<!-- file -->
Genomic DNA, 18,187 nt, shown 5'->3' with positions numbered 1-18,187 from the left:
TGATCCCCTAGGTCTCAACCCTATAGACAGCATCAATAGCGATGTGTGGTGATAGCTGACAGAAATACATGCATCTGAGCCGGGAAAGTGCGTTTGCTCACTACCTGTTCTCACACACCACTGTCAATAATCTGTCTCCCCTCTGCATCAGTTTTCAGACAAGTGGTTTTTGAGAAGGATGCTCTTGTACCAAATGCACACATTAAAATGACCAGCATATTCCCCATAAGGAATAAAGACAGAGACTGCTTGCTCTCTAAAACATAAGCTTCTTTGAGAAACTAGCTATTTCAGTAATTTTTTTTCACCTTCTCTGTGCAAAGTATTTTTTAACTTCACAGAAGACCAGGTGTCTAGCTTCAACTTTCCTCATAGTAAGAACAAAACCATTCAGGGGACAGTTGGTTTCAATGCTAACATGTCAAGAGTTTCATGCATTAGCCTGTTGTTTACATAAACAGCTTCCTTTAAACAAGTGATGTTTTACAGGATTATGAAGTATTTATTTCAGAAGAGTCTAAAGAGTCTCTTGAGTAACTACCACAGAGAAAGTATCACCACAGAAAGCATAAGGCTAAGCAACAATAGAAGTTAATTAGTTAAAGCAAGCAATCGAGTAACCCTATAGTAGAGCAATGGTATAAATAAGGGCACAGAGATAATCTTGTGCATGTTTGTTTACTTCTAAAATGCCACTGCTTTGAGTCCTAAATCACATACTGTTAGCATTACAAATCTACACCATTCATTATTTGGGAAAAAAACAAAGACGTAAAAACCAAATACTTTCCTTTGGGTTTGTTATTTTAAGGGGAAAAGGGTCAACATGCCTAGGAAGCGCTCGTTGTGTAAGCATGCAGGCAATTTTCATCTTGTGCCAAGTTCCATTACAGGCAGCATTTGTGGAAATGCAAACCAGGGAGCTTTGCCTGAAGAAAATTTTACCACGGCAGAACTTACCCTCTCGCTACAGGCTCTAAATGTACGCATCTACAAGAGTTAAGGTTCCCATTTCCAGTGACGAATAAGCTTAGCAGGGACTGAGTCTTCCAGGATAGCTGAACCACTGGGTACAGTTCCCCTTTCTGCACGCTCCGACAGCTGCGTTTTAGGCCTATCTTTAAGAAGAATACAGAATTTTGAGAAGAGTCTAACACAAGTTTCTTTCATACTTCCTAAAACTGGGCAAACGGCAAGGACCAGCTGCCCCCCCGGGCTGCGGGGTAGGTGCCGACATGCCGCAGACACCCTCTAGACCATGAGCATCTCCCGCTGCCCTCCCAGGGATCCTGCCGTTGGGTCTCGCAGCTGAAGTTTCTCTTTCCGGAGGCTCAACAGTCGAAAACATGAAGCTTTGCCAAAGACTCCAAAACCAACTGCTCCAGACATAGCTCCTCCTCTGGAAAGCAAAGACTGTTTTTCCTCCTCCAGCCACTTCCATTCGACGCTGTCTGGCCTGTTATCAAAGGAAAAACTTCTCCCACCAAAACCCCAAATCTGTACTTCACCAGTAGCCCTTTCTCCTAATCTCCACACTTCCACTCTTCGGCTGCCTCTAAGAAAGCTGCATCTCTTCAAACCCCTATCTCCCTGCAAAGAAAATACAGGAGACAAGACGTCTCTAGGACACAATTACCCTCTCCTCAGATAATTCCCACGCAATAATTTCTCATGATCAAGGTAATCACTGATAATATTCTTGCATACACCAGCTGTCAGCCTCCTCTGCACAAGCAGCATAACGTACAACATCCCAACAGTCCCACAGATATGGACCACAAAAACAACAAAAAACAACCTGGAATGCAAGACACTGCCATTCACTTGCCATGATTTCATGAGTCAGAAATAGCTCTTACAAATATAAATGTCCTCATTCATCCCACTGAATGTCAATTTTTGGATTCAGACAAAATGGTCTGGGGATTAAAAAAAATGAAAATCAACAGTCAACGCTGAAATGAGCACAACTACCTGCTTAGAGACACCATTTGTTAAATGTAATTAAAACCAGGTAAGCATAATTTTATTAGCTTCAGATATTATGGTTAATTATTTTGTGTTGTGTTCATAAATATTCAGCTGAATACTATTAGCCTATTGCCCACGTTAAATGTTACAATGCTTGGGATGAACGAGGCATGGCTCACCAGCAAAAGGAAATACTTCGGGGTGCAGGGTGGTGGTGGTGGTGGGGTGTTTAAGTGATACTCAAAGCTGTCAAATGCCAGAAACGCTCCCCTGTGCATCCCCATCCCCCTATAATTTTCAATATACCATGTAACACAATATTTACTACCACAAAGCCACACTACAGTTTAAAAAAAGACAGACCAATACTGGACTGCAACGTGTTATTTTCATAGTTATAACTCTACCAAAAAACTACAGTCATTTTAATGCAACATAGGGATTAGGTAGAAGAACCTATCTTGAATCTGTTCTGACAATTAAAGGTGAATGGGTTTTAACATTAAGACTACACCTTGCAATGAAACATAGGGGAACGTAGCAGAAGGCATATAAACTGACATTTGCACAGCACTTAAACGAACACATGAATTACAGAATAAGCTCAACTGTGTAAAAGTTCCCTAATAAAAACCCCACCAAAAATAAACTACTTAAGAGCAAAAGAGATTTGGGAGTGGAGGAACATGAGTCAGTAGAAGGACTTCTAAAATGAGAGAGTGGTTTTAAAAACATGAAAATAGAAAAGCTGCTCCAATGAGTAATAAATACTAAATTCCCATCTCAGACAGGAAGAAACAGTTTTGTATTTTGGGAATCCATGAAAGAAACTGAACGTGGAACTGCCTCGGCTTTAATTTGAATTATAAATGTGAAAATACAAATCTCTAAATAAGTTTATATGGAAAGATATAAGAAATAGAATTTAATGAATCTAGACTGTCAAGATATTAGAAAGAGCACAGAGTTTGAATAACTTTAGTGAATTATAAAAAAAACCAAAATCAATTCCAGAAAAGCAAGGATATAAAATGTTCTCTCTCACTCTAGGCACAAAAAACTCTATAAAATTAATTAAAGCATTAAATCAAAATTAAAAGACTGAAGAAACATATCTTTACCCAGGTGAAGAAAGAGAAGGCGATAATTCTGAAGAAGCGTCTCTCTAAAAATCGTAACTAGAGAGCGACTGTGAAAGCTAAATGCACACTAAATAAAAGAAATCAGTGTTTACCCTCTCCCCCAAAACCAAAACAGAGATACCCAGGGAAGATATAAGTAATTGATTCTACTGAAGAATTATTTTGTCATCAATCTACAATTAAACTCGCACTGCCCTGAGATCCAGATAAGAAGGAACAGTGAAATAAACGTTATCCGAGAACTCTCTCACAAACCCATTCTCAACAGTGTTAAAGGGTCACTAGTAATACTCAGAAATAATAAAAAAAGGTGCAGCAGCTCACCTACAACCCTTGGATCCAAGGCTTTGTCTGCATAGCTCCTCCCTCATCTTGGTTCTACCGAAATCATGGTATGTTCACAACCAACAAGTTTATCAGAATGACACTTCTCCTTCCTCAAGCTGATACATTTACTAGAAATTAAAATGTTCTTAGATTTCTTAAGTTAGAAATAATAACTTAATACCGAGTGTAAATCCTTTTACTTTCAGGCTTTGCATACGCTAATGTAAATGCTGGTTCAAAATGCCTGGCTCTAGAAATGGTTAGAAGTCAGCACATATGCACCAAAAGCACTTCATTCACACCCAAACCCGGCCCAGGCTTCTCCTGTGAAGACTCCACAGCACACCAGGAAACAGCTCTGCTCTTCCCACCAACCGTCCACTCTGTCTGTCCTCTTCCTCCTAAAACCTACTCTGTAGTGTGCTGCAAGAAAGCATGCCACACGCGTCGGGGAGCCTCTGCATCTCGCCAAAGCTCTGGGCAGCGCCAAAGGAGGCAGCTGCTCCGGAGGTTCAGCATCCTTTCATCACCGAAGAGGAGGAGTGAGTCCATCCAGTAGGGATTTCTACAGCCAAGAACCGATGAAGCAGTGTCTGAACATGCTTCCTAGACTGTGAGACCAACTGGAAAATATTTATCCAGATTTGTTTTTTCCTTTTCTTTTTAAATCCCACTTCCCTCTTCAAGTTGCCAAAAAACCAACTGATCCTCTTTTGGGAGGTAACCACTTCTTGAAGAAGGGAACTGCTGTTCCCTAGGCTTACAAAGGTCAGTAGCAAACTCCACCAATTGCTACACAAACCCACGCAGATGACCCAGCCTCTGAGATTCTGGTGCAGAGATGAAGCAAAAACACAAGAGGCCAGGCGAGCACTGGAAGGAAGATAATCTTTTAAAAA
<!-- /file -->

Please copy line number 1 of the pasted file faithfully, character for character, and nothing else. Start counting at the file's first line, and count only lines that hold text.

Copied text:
Genomic DNA, 18,187 nt, shown 5'->3' with positions numbered 1-18,187 from the left: